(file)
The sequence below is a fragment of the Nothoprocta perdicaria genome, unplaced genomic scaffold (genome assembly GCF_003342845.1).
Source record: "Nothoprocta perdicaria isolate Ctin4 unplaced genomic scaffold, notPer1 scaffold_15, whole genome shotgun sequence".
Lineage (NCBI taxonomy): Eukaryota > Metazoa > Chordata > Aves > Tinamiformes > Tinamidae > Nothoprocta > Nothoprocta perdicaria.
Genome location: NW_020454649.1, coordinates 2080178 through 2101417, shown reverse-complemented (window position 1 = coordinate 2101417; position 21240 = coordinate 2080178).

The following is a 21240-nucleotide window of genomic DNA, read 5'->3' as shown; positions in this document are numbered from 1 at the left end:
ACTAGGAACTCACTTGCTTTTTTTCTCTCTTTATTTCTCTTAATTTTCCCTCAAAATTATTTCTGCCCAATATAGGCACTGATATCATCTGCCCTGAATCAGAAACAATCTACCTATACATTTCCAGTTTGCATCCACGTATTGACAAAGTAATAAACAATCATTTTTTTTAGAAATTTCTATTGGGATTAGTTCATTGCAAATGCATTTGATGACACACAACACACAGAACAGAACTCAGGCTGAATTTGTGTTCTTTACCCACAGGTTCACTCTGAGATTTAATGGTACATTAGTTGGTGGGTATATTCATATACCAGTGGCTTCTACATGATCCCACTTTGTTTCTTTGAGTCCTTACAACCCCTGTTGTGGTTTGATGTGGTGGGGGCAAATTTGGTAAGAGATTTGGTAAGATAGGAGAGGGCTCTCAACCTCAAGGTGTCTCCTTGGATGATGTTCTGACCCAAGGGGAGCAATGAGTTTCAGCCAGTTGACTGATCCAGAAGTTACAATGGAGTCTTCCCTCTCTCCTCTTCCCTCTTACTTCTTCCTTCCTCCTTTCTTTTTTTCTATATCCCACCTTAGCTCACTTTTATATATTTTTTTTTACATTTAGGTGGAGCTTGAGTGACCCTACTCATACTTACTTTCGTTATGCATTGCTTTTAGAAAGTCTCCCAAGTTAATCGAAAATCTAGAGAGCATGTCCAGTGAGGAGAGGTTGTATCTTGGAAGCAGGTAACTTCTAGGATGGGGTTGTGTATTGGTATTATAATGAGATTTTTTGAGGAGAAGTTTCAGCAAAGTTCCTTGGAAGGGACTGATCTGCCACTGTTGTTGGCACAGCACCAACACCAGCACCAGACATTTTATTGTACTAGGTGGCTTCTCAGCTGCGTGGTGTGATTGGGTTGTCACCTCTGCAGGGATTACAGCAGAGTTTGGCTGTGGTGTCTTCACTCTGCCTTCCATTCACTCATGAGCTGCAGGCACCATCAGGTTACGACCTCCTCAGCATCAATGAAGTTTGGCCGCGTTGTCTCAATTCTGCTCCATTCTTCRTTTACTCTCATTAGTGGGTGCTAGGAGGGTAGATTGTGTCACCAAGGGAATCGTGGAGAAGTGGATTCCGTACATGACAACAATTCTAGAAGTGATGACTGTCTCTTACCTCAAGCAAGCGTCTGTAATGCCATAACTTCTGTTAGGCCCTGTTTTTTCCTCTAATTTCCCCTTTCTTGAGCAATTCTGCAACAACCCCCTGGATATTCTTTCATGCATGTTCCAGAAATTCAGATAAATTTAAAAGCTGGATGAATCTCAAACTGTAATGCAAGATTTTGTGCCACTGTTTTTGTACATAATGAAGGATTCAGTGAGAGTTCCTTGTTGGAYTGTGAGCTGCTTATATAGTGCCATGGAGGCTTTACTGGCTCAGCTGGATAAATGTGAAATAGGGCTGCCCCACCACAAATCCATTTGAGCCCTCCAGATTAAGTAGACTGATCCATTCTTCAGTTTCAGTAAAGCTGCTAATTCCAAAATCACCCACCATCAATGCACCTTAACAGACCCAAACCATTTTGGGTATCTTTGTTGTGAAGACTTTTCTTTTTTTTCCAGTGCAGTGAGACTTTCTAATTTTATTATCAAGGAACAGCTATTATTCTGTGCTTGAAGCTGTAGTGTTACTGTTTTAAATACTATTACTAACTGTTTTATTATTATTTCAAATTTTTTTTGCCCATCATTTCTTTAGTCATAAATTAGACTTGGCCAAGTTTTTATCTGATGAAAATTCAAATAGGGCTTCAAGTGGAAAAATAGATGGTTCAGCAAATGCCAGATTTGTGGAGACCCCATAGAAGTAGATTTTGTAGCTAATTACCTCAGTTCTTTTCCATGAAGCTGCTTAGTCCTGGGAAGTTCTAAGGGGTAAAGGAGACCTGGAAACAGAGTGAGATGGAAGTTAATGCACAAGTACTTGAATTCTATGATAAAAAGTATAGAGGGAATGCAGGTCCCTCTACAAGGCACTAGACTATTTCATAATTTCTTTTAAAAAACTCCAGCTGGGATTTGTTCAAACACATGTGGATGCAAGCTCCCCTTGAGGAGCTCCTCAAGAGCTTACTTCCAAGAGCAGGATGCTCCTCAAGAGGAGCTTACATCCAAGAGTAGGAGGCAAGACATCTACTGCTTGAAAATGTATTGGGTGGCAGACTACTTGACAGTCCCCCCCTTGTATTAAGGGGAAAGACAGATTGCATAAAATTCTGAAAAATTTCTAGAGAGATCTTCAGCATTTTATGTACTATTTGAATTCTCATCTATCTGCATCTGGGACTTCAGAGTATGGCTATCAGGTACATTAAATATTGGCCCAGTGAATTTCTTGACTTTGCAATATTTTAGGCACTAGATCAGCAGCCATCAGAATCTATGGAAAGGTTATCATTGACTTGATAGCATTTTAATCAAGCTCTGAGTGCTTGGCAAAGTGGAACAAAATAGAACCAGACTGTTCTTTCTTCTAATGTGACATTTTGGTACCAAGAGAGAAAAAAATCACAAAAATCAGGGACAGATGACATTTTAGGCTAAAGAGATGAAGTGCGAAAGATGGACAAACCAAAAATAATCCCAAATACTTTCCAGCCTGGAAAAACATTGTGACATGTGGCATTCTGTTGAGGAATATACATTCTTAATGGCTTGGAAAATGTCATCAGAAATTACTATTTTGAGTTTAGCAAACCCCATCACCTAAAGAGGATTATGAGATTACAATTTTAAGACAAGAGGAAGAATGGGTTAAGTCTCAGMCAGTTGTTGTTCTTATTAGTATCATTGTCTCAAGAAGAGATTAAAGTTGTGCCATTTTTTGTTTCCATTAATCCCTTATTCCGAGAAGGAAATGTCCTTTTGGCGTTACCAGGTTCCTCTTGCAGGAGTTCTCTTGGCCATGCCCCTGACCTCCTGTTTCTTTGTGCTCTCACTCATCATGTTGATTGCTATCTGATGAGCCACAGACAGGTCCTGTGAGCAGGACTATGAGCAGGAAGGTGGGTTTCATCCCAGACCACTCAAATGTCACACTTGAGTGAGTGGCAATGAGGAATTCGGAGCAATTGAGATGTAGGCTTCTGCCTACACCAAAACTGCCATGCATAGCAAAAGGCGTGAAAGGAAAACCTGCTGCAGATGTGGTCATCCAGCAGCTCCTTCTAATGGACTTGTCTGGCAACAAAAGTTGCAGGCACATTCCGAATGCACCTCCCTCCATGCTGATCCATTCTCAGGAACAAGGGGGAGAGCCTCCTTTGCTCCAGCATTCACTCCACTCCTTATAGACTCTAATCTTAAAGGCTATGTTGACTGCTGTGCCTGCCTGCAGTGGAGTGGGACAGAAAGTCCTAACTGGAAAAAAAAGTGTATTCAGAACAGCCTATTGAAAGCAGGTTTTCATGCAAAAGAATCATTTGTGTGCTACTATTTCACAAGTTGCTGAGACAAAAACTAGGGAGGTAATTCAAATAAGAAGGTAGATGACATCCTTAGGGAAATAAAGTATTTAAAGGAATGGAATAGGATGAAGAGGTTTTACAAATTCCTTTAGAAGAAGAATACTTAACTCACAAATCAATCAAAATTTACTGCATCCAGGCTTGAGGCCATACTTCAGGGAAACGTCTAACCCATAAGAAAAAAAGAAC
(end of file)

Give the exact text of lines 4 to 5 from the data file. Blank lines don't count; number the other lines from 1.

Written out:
Genome location: NW_020454649.1, coordinates 2080178 through 2101417, shown reverse-complemented (window position 1 = coordinate 2101417; position 21240 = coordinate 2080178).

The following is a 21240-nucleotide window of genomic DNA, read 5'->3' as shown; positions in this document are numbered from 1 at the left end: